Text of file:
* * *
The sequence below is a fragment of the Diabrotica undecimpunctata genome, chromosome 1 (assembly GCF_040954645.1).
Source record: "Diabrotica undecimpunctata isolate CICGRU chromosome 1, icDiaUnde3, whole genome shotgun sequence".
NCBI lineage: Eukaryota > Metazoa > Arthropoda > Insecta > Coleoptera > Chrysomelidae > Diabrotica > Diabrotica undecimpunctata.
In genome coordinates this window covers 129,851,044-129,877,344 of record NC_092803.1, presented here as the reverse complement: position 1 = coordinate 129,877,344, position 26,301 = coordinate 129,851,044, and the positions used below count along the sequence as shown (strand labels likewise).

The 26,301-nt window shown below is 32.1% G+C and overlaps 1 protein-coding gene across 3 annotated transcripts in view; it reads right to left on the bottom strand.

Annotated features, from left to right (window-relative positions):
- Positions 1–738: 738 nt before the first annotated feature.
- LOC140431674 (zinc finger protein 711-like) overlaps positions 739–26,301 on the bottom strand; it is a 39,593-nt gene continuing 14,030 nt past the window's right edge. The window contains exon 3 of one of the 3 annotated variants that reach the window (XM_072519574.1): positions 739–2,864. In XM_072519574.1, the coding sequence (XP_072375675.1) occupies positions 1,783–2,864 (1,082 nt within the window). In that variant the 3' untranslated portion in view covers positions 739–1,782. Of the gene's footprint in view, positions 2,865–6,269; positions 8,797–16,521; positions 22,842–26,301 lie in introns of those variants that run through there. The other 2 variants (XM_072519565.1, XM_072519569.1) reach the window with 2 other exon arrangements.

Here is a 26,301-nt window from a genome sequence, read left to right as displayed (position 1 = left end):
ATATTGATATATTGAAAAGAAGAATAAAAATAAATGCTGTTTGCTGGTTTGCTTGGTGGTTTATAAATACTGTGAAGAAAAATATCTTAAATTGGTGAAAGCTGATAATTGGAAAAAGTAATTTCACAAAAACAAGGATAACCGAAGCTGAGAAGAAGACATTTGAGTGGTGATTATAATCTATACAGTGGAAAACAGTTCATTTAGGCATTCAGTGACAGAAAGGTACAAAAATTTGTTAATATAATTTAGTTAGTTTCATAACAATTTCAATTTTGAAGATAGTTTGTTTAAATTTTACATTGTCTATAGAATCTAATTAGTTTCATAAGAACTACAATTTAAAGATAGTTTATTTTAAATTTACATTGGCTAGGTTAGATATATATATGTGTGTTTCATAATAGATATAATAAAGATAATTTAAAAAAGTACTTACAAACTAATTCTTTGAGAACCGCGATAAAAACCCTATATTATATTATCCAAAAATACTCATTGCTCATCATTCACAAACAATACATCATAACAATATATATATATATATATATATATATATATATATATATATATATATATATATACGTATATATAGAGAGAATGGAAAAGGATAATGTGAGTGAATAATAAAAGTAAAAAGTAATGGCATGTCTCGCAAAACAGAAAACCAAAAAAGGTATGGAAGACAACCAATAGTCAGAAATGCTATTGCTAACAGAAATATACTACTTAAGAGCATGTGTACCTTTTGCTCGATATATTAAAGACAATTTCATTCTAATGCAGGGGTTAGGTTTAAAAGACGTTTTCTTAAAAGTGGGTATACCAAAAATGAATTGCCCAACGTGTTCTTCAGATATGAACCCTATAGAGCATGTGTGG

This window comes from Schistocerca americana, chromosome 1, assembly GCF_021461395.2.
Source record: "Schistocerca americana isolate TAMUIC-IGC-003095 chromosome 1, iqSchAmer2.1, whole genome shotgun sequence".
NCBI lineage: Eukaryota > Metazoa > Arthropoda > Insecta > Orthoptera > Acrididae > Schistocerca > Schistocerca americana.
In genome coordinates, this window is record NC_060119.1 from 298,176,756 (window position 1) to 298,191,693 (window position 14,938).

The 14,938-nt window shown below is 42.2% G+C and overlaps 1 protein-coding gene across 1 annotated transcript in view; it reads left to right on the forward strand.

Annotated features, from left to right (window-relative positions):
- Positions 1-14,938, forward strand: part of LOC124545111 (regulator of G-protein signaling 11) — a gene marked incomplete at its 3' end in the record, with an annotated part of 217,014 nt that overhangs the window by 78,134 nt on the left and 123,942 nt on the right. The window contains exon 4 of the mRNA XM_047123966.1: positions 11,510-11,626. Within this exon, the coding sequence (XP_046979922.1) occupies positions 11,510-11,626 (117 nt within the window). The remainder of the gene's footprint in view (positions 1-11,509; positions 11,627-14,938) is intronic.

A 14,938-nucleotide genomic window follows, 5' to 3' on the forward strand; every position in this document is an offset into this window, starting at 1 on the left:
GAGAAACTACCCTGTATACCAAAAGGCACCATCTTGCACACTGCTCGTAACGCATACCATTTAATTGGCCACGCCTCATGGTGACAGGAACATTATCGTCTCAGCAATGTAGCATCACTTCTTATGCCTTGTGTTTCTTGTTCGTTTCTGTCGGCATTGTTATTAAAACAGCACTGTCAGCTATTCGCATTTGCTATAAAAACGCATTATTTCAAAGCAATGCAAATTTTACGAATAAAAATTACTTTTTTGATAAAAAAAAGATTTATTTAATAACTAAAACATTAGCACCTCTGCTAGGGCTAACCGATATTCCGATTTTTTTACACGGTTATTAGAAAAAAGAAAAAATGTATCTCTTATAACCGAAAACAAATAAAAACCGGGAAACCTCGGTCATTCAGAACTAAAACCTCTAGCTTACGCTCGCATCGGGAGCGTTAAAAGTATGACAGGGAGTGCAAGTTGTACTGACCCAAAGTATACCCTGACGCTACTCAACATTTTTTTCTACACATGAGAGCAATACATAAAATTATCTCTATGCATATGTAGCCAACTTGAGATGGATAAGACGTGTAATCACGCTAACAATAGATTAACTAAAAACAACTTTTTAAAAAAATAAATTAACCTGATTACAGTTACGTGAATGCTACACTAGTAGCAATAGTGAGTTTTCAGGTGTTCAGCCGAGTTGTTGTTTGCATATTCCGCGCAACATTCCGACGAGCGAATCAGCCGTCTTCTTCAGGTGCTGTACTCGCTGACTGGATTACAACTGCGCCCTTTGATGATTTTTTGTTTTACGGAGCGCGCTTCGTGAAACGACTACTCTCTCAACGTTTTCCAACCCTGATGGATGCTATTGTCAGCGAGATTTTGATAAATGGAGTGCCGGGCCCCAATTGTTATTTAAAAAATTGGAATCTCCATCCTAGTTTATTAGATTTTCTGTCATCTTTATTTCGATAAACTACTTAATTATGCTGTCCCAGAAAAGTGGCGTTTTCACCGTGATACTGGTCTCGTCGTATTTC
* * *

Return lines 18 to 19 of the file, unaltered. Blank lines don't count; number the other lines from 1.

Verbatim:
A 14,938-nucleotide genomic window follows, 5' to 3' on the forward strand; every position in this document is an offset into this window, starting at 1 on the left:
GAGAAACTACCCTGTATACCAAAAGGCACCATCTTGCACACTGCTCGTAACGCATACCATTTAATTGGCCACGCCTCATGGTGACAGGAACATTATCGTCTCAGCAATGTAGCATCACTTCTTATGCCTTGTGTTTCTTGTTCGTTTCTGTCGGCATTGTTATTAAAACAGCACTGTCAGCTATTCGCATTTGCTATAAAAACGCATTATTTCAAAGCAATGCAAATTTTACGAATAAAAATTACTTTTTTGATAAAAAAAAGATTTATTTAATAACTAAAACATTAGCACCTCTGCTAGGGCTAACCGATATTCCGATTTTTTTACACGGTTATTAGAAAAAAGAAAAAATGTATCTCTTATAACCGAAAACAAATAAAAACCGGGAAACCTCGGTCATTCAGAACTAAAACCTCTAGCTTACGCTCGCATCGGGAGCGTTAAAAGTATGACAGGGAGTGCAAGTTGTACTGACCCAAAGTATACCCTGACGCTACTCAACATTTTTTTCTACACATGAGAGCAATACATAAAATTATCTCTATGCATATGTAGCCAACTTGAGATGGATAAGACGTGTAATCACGCTAACAATAGATTAACTAAAAACAACTTTTTAAAAAAATAAATTAACCTGATTACAGTTACGTGAATGCTACACTAGTAGCAATAGTGAGTTTTCAGGTGTTCAGCCGAGTTGTTGTTTGCATATTCCGCGCAACATTCCGACGAGCGAATCAGCCGTCTTCTTCAGGTGCTGTACTCGCTGACTGGATTACAACTGCGCCCTTTGATGATTTTTTGTTTTACGGAGCGCGCTTCGTGAAACGACTACTCTCTCAACGTTTTCCAACCCTGATGGATGCTATTGTCAGCGAGATTTTGATAAATGGAGTGCCGGGCCCCAATTGTTATTTAAAAAATTGGAATCTCCATCCTAGTTTATTAGATTTTCTGTCATCTTTATTTCGATAAACTACTTAATTATGCTGTCCCAGAAAAGTGGCGTTTTCACCGTGATACTGGTCTCGTCGTATTTC